dresses.fa.5 <- factor.analysis(as.matrix(dress.images), r=5, method="pc")
summary(dresses.fa.5) # Factor loadings, factor scores, uniqunesses
```
##
```{r, echo=FALSE}
par(mfcol=c(2,5))
plot(vector.to.image(dresses.fa.5$Gamma[,1], height=small.height, width=small.width))
plot(vector.to.image(-dresses.fa.5$Gamma[,1], height=small.height, width=small.width))
plot(vector.to.image(dresses.fa.5$Gamma[,2], height=small.height, width=small.width))
plot(vector.to.image(-dresses.fa.5$Gamma[,2], height=small.height, width=small.width))
plot(vector.to.image(dresses.fa.5$Gamma[,3], height=small.height, width=small.width))
plot(vector.to.image(-dresses.fa.5$Gamma[,3], height=small.height, width=small.width))
plot(vector.to.image(dresses.fa.5$Gamma[,4], height=small.height, width=small.width))
plot(vector.to.image(-dresses.fa.5$Gamma[,4], height=small.height, width=small.width))
plot(vector.to.image(dresses.fa.5$Gamma[,5], height=small.height, width=small.width))
plot(vector.to.image(-dresses.fa.5$Gamma[,5], height=small.height, width=small.width))
par(mfrow=c(1,1))
```
dress vs model, width of dress, pose, pose, pose (?)
## Recover image no. 1 from the factor scores
```{r}
par(mfrow=c(1,2))
plot(vector.to.image(dress.images[1,], height=small.height, width=small.width))
plot(vector.to.image(dresses.fa.5$Gamma %*% dresses.fa.5$Z[1,],
height=small.height,
width=small.width))
par(mfrow=c(1,1))
```
## Checking assumptions
- Can't check assumptions about $\vec{F}$ or $\vec{\epsilon}$ directly
- Can check whether $\Var{\vec{X}}$ is low-rank-plus-noise
+ Need to know how far we should expect $\Var{\vec{X}}$ to be from low-rank-plus-noise
+ Can simulate
+ Exact theory if you assume everything's Gaussian
- _Other models_ can also give low-rank-plus-noise covariance
+ See readings from ADA
## Caution: the rotation problem
- Remember the factor model:
\[
\vec{X} = \FactorLoadings \vec{F} + \vec{\epsilon}
\]
with $\Var{\vec{F}} = \mathbf{I}$, $\Cov{\vec{F}, \vec{\epsilon}} = \mathbf{0}$, $\Var{\vec{\epsilon}} = \Uniquenesses$
- Now consider $\vec{G} = \mathbf{r} \vec{F}$ for any orthogonal matrix $\mathbf{r}$
\begin{eqnarray}
\vec{G} & = & \mathbf{r} \vec{F}\\
\Var{\vec{G}} &= & \mathbf{r}\Var{\vec{F}}\mathbf{r}^T\\
& = & \mathbf{r}\mathbf{I}\mathbf{r}^T = \mathbf{I}\\
\Cov{\vec{G}, \vec{\epsilon}} & = & \mathbf{r}\Cov{\vec{F}, \vec{\epsilon}} = \mathbf{0}\\
\vec{F} & = & \mathbf{r}^{-1} \vec{G} = \mathbf{r}^{T} \vec{G}\\
\vec{X} & = & \FactorLoadings \mathbf{r}^T \vec{G} + \vec{\epsilon}\\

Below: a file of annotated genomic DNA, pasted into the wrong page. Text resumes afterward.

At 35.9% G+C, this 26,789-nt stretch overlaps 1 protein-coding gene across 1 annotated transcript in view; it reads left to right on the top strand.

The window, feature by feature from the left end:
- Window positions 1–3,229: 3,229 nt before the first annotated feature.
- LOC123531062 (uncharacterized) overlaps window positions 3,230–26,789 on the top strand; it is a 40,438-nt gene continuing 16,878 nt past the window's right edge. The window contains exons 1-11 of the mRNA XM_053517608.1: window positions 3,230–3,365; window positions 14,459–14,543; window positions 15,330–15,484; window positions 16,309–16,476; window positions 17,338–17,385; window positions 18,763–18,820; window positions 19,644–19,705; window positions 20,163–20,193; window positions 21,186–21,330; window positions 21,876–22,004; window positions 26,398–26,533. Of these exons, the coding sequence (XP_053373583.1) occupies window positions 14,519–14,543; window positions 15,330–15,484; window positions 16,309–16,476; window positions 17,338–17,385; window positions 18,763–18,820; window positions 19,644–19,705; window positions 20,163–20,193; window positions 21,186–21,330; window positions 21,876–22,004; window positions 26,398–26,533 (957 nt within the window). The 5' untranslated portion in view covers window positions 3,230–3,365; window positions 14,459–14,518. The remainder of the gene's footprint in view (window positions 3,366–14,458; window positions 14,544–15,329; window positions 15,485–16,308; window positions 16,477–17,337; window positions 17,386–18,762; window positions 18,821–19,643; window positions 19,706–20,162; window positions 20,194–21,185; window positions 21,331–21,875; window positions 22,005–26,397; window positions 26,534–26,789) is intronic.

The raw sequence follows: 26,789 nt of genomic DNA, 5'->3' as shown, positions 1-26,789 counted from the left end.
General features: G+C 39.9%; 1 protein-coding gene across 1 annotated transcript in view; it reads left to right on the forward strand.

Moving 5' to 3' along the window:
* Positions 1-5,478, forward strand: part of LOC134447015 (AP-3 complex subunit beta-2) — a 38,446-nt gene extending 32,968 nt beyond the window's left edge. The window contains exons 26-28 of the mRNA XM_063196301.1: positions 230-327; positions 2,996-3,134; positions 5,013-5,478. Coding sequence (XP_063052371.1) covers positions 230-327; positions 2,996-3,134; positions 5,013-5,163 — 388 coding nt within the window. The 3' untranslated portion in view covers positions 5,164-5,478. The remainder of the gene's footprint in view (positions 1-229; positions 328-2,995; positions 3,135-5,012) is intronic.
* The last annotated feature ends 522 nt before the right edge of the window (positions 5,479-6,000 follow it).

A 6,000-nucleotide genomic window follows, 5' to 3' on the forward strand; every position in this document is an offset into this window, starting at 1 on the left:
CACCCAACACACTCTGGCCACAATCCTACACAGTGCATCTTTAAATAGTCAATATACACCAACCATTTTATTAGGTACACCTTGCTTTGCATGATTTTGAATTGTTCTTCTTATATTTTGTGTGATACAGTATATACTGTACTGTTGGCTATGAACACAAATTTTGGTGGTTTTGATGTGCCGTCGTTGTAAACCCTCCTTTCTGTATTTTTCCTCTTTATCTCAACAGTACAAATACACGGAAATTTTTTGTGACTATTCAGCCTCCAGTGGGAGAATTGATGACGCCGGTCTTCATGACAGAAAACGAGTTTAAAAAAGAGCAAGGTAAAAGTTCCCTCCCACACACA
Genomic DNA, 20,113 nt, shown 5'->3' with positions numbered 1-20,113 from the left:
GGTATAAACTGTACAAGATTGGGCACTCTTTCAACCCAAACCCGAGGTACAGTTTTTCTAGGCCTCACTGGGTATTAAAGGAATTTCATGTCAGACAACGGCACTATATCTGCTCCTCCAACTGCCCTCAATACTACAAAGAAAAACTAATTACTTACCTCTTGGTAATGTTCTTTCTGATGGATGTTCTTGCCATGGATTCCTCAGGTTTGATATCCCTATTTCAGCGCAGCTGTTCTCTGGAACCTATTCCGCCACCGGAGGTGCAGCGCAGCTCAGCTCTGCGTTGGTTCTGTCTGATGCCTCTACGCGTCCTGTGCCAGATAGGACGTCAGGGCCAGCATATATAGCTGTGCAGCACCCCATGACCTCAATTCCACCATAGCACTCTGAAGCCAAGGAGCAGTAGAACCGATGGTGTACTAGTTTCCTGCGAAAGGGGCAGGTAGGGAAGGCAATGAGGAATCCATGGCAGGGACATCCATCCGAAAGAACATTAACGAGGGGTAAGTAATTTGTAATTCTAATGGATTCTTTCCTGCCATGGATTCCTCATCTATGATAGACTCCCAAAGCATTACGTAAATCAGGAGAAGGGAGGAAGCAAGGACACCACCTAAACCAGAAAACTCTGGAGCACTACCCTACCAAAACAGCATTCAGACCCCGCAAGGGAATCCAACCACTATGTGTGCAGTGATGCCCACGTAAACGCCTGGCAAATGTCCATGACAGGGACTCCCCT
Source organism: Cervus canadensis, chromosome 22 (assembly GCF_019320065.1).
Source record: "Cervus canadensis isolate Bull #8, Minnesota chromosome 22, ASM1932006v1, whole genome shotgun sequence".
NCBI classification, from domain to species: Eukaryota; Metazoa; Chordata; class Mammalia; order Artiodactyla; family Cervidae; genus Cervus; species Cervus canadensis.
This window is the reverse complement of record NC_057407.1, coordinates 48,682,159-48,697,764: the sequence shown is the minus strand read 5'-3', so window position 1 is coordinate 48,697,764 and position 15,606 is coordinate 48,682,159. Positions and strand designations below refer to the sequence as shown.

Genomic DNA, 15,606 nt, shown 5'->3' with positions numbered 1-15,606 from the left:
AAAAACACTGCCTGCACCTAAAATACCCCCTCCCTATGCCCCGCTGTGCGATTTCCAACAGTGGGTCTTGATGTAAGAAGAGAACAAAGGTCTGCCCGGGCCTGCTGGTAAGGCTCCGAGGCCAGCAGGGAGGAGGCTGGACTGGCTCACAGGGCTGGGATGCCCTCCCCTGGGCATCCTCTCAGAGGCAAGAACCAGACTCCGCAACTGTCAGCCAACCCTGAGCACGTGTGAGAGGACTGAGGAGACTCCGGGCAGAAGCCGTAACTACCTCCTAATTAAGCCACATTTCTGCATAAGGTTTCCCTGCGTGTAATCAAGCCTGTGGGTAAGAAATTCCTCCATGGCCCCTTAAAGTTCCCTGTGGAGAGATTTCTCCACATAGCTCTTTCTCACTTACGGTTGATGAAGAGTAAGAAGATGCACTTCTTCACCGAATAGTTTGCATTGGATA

& = & \FactorLoadings^{\prime} \vec{G} + \vec{\epsilon}\\
\end{eqnarray}
- Once we've found one factor solution, we can rotate to another, and _nothing observable changes_
- In other words: we're free to use any coordinate system we like for the latent variables
- Really a problem if we want to interpret the factors
+ Different rotations make _exactly_ the same predictions about the data
+ If we prefer one over another, it _cannot_ be because one of them fits the data better or has more empirical support (at least not _this_ data)
+ On the other hand, if our initial estimate of $\FactorLoadings$ is hard to interpret, we can always try rotating to make it easier to tell stories about
- Rotation is no problem at all if we just want to predict
## Applications
- Factor analysis begins with @Spearman-general-intelligence (IQ testing)
- @Thurstone-vectors-of-mind made it a general tool for psychometrics
- "Five factor model" of personality (openness, conscientiousness, extraversion, agreeableness, neuroticism): Basically, FA on personality quizzes
+ A complicated story of dictionaries, lunatic asylums, and linear algebra [@Paul-cult-of-personality]
+ Fails goodness-of-fit tests but that doesn't stop the psychologists [@Borsboom-attack]
- More recent applications:
+ Netflix again
+ Cambridge Analytica
- Not covered here: spatial and especially spatio-temporal data
## Netflix
- Each movie _loads_ on to each factor
+ E.g., one might load highly on "stuff blowing up", "in space", "dark and brooding" but not at all or negatively on "romantic comedy", "tearjerker", "bodily humor"
+ Discovery: We don't need to tell the system these are the dimensions movies vary along; it will find as many factors as we ask